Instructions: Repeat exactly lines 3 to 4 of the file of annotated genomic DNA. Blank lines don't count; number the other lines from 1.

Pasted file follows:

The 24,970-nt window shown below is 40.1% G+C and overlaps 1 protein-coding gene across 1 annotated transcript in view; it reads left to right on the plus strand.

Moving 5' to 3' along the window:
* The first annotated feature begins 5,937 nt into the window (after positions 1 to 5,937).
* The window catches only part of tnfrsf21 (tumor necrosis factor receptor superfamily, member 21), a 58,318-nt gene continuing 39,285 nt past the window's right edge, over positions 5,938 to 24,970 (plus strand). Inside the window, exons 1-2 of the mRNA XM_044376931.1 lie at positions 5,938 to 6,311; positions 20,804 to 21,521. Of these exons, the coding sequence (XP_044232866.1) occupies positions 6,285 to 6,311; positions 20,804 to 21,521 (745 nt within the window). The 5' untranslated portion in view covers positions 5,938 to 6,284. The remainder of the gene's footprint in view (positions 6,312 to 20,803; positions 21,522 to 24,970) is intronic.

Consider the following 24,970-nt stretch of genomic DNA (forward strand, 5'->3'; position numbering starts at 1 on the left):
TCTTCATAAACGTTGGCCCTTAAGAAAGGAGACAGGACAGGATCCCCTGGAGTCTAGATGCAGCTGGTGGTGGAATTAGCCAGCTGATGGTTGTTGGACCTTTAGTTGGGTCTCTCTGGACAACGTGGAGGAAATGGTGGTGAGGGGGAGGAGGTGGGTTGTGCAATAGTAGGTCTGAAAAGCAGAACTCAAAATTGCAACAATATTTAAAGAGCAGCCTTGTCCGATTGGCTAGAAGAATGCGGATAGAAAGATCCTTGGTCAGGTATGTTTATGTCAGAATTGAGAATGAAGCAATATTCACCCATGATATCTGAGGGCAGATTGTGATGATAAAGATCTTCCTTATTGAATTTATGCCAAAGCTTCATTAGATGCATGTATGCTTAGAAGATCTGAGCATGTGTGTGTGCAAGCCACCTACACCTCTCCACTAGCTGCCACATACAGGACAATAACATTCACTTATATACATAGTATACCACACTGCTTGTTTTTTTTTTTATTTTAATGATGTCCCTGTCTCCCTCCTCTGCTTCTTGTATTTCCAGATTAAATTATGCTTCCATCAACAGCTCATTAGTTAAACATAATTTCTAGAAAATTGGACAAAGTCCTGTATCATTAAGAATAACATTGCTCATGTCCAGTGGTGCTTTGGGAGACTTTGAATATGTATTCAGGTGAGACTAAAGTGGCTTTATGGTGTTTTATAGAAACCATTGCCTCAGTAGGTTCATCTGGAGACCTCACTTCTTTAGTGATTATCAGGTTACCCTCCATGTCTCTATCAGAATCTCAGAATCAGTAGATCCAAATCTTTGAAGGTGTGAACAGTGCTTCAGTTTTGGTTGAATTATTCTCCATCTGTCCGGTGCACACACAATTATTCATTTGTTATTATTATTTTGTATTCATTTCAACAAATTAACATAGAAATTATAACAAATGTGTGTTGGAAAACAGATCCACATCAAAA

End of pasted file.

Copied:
* The first annotated feature begins 5,937 nt into the window (after positions 1 to 5,937).
* The window catches only part of tnfrsf21 (tumor necrosis factor receptor superfamily, member 21), a 58,318-nt gene continuing 39,285 nt past the window's right edge, over positions 5,938 to 24,970 (plus strand). Inside the window, exons 1-2 of the mRNA XM_044376931.1 lie at positions 5,938 to 6,311; positions 20,804 to 21,521. Of these exons, the coding sequence (XP_044232866.1) occupies positions 6,285 to 6,311; positions 20,804 to 21,521 (745 nt within the window). The 5' untranslated portion in view covers positions 5,938 to 6,284. The remainder of the gene's footprint in view (positions 6,312 to 20,803; positions 21,522 to 24,970) is intronic.